Whitesburg KY
Sunny
Sunny
76°F
 

Ex-Jenkins principal finally gets hearing set




The Jenkins Independent Board of Education has finally set a date to hear the appeal of a former Jenkins Middle High School principal who was demoted to the classroom earlier in the current school year.

The board this week scheduled March 5 as the date it will hear the appeal filed by former principal Teresa Bentley after Bentley was demoted to an elementary school teacher by new Superintendent Debbie Watts. The hearing is set to begin at 5 p.m., and will take place at the district’s central office.

Board Chairman Durward Narramore Jr. told the board at its January meeting that three possible dates had been agreed on by all parties and the board chose March 5 with a possible carry-over date of March 6 if required. Bentley attended the meeting, but made no comment.

In other business, the board heard a resolution by Jenkins Mayor Charles Dixon praising its efforts as part of National School Board Recognition Month. Dixon told the board members that sometimes elective office is challenging, but that he appreciates their efforts in making Jenkins Schools the best system they can. Dixon is a retired history teacher with the Jenkins system who attended school there as well.

Dixon told the board he fondly remembers educator C.V. Snapp, who was superintendent at Jenkins when he was a student. Dixon said there were small windows in each classroom door in the old Jenkins High School building and that he eventually learned what they were for.

“C.V. Snapp would walk around the building and stand in front of the doors and watch the class through the window,” said Dixon. “If a teacher was sitting down at his desk, He would open the door and ask them, ‘Why are you sitting at your desk? Get up and teach.'”

Dixon said that during Snapp’s long tenure as superintendent, the Jenkins schools were among the best in Kentucky. He said a former student told him that on his first day in a history class at Morehead State University, his teacher asked him where had attended high school. When the student said Jenkins, the teacher said, “Well, you should be well prepared for college history then.”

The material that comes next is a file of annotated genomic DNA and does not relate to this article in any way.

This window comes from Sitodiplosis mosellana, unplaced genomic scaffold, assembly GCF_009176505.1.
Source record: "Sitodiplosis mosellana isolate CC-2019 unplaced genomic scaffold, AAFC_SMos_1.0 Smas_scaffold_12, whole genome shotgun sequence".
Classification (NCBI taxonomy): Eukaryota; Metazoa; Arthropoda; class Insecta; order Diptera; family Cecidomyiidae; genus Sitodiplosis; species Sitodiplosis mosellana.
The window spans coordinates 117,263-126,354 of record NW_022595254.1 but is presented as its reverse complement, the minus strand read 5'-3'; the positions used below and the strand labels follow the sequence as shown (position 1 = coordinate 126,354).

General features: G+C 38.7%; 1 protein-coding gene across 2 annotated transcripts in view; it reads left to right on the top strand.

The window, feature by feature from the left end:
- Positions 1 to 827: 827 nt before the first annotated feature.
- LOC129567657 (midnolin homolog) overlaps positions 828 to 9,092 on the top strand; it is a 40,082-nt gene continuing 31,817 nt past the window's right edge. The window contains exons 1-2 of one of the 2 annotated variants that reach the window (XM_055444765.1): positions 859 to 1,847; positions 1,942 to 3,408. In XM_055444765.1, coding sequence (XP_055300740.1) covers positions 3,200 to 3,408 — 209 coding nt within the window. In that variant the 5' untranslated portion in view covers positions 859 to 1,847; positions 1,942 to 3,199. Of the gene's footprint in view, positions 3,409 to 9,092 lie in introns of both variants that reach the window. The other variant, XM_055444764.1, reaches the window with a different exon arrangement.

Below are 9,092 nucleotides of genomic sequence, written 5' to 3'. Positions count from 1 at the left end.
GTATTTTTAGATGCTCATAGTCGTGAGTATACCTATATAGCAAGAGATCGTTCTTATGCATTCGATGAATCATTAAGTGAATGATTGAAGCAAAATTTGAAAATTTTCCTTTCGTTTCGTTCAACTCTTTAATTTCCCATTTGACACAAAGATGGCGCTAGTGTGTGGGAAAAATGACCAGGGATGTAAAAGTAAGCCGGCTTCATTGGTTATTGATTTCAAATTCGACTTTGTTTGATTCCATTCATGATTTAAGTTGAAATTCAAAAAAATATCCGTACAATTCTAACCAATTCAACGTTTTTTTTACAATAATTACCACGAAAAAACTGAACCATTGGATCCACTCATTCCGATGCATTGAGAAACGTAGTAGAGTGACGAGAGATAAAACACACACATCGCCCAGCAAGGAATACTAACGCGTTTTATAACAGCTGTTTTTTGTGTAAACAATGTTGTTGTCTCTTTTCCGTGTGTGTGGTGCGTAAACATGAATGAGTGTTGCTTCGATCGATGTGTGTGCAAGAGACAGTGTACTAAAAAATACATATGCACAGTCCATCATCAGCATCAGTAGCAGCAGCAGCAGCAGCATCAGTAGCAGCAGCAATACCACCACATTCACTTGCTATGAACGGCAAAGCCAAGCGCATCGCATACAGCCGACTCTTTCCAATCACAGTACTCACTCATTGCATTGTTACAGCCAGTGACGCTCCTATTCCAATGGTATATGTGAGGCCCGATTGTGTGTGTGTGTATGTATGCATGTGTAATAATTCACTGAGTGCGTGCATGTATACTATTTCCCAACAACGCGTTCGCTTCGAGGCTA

Dixon also asked the board to join the city in planning for its 100th anniversary in 2012. The school and the city were both built by Consolidation Coal Company and were completed in 1912.

Superintendent Watts told the board the staff and faculty have implemented a common assessment for all students to determine what areas they may need help with. Watts said the assessment will be given at least 50 days before CATS testing in order to see who needs help with a particular subject area. She said missed days due to bad weather have upset schedules somewhat but the staff and Central Office are thinking strategically to prepare for the CATS tests which are scheduled for May 1.

The subject of pending cuts in primary and secondary education funding from the state was raised again at the January meeting and the news has not gotten better.

District Financial Officer Candala Gibson presented the the board with a preliminary draft budget for approval, but warned that a recent communication from the office of Governor Steve Beshear warned that further cuts may be necessary. She said the budget was made to accommodate the current cuts of 2.5 percent, but that cuts could run as high as an additional four percent. Narramore again warned that the state’s action is setting up a situation where schools cannot be supported with local school taxes much longer.

Superintendent Watts also presented the Comprehensive District Improvement Plan to the board. Watts said the plan focuses heavily on improving math instruction and scores as well as placing heavy emphasis on reading. She said reading is basic to education and that without a solid background in reading it is difficult for students to make progress in other subjects. Watts said the enhanced math instruction will focus not only on helping students who are having difficulty with math but in providing challenging and beneficial instruction to students who are gifted in math as well. She said the final plan will be submitted for approval at the February board meeting and invited the public to view the plan on the board’s website and make suggestions through Central Office.

In other business, the board heard a report on preliminary planning for the Senior Trip from Senior Sponsor Brian Breeding. Breeding told the board that a destination has not been chosen, but that seniors were united in wanting to go someplace warm. He said that each student will be responsible for raising funds for the trip, with the expected cost being about $400 per student.

The board also heard that student attendance for the district stood at 92.1 percent. The elementary schools had a 93.1 rate and the middle high school had a 91.3 rate as of January 13.


Leave a Reply